A lot of these items have really lost their cultural context, because they, because like all cultures, native culture was not frozen in time. People changed, their material culture changed under the stresses of the colonial experience for native people and forced migration and amalgamation of different groups. You had new influences coming in, new types of items and clothing, fashion.

So one of the reasons it’s been difficult to recognize these pieces is because they, by and large, for most groups, stopped being made in the early 19th century in favor of other types of decorative arts. Those became the sort of recognized tribal styles that you would often see. If you went to Oklahoma today and many of the distinct tribal styles of Southeastern Indian peoples are not necessarily what you would have seen in 1750. You might have seen them in 1850.

Harmony: Thinking about that cultural flux, what do the items that you found, what do they tell you?

Scott: One of the things that it really got me thinking about is the connections between native people. If you think about waterways not as barriers like we do today, that have to be bridged, but as highways that connect people together, of course you can get on a river in Minnesota and go to Louisiana. So, the superficial resemblance between these things, both in terms of the technique and the appearance, speaks to the great connections between native people.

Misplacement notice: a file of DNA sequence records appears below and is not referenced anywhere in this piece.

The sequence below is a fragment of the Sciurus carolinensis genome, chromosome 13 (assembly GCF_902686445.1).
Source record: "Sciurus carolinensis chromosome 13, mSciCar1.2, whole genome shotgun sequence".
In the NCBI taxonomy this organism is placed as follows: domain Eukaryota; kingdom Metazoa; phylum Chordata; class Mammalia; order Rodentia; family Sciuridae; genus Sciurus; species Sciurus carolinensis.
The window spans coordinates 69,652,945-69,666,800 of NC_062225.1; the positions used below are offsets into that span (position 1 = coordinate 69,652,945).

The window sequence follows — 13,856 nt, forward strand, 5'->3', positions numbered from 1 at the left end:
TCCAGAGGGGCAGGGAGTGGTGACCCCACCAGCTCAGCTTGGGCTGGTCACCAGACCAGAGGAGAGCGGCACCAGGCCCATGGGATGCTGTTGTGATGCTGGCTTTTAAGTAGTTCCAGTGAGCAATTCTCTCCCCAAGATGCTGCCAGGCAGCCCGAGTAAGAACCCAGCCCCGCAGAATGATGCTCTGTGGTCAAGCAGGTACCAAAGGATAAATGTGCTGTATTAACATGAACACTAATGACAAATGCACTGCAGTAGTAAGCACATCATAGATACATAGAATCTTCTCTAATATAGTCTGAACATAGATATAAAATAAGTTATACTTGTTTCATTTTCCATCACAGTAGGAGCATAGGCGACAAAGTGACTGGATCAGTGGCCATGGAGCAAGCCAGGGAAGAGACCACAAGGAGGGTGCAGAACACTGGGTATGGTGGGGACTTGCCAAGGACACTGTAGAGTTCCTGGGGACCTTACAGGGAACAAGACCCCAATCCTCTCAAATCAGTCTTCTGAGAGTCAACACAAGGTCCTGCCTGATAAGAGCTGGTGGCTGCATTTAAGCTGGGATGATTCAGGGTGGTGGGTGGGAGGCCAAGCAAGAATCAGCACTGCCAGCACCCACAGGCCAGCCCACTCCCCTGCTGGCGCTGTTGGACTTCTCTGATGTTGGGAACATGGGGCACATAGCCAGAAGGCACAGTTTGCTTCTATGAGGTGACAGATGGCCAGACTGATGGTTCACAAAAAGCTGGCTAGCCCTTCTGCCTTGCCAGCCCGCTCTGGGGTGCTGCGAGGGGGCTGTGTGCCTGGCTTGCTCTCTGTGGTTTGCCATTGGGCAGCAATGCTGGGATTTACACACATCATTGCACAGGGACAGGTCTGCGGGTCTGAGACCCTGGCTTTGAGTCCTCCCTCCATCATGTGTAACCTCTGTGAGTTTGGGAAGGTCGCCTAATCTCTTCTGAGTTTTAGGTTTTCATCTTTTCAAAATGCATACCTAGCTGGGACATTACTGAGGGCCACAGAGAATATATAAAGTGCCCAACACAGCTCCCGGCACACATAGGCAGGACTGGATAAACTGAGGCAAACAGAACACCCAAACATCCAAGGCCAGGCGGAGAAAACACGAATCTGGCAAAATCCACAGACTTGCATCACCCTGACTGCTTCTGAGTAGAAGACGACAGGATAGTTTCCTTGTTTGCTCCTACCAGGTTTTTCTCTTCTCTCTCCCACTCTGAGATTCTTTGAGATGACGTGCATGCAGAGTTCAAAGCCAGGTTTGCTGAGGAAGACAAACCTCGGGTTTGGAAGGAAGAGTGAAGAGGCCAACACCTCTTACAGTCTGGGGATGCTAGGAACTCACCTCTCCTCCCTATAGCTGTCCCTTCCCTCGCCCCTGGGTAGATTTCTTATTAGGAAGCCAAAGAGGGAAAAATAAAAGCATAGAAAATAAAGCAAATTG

They were not living in just isolation waiting to be encountered by Europeans. There was this sort of rich, interconnected world Europeans came into, and that really speaks to great connections and great cultural dynamism in adapting new materials, making new items, interpreting old. Many of these have old designs that go back to pre-Columbian pottery and other art, so there’s traditional aspects and innovative aspects as well.

Harmony: What makes this beadwork so rare?

Scott: I think it’s a combination of things. These items were often collected in the 18th century. This was the era before sort of anthropology, before you are collecting items of human culture for the purpose of documenting the lives and cultures of peoples around the world. They tend to be collected as curios, they were often called savage curiosities. There’s not a lot of concern about who specifically, what specific group made this. What community did this item come from? It’s just, it is an 18th century tourist item, in a sense.

I think you also have climatic issues that just the survival rate of things in general, whether it’s euro-American or American Indian in the South tend to not be as good as in colder climates. That would be my guess, that it’s a combination of those things.

But again, going back to the title, “Hidden in Plain Sight,” I do believe that there are probably lots of other items that are sort of mis-catalogued at the moment. We may, in fact, have a much larger body of material culture for the native people of southeastern North America than we think we do.

Harmony: Thanks for being with us today.

Scott: Thank you.